On September 29, the Afghan government signed a peace agreement with Gulbuddin Hekmatyar, the leader of the Hezb-i-Islami party, also known as HIG.
Hekmatyar, in hiding since 1997, has been on the US state department’s list of designated terrorists since 2003. The agreement allows for his return, calls for the removal of sanctions against him and pardons him of the crimes he has been accused of committing.
The deal has met with a mixed reaction from Afghans, with opponents and human rights activists criticising it for the impunity it grants him, while some see it as a necessary step towards peace.
Hekmatyar was one of the most influential leaders in the fight against the Soviet forces in the 1980s. When the Soviet-backed government in Kabul fell in 1992, Hekmatyar locked horns with important leaders of the resistance. After briefly accepting the position of prime minister in the interim government, he resorted to firing countless rockets at civilian neighbourhoods in Kabul, earning him nicknames such as “Rocketyar” and “the Butcher of Kabul”.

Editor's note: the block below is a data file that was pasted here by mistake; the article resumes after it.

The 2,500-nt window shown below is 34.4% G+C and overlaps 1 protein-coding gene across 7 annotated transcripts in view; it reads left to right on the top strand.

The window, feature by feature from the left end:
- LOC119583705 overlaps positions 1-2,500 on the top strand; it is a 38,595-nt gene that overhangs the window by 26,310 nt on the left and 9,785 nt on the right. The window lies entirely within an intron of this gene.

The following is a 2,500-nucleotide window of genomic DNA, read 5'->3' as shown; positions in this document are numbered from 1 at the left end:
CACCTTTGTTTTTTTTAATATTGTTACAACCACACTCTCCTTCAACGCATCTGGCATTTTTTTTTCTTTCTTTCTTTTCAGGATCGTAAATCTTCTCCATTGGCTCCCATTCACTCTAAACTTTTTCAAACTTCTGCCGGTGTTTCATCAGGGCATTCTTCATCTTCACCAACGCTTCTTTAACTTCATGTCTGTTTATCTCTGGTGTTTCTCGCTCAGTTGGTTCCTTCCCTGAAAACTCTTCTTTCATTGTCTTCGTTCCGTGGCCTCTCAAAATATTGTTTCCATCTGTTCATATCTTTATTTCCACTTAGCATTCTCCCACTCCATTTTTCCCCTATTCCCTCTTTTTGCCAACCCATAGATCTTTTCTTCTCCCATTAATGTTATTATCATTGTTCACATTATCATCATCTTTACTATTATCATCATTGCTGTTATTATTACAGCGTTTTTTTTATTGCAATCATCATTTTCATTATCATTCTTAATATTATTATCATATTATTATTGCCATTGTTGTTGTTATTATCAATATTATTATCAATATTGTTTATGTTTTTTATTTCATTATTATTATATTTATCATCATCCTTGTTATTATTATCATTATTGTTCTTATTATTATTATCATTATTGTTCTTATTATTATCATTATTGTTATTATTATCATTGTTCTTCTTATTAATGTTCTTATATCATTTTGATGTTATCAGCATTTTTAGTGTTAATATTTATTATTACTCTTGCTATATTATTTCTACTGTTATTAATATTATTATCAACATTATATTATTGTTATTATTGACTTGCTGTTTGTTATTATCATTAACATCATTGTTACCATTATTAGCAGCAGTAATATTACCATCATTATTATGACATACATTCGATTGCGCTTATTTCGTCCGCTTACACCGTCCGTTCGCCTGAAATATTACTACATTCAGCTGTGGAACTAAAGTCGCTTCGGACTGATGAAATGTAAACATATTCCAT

When the Taliban took over in 1996, Hekmatyar was forced to flee the capital, while some of his followers joined the Taliban.
After the US invasion of Afghanistan in 2001, Hekmatyar declared war against coalition forces and allegedly formed alliances with the Taliban and al-Qaeda, although he has denied this.
HIG has taken responsibility for a number of attacks in Afghanistan and is suspected to be behind an assassination attempt on former President Hamid Karzai.
While a faction broke from Hekmatyar’s HIG and joined the government after 2001, questions remain about how the peace deal will affect politics in Afghanistan.
As Kabul prepares for the return of Hekmatyar, Al Jazeera spoke to Muhammad Amin Karim, Hekmatyar’s representative and chief negotiator of the HIG delegation…
Read the entire interview here.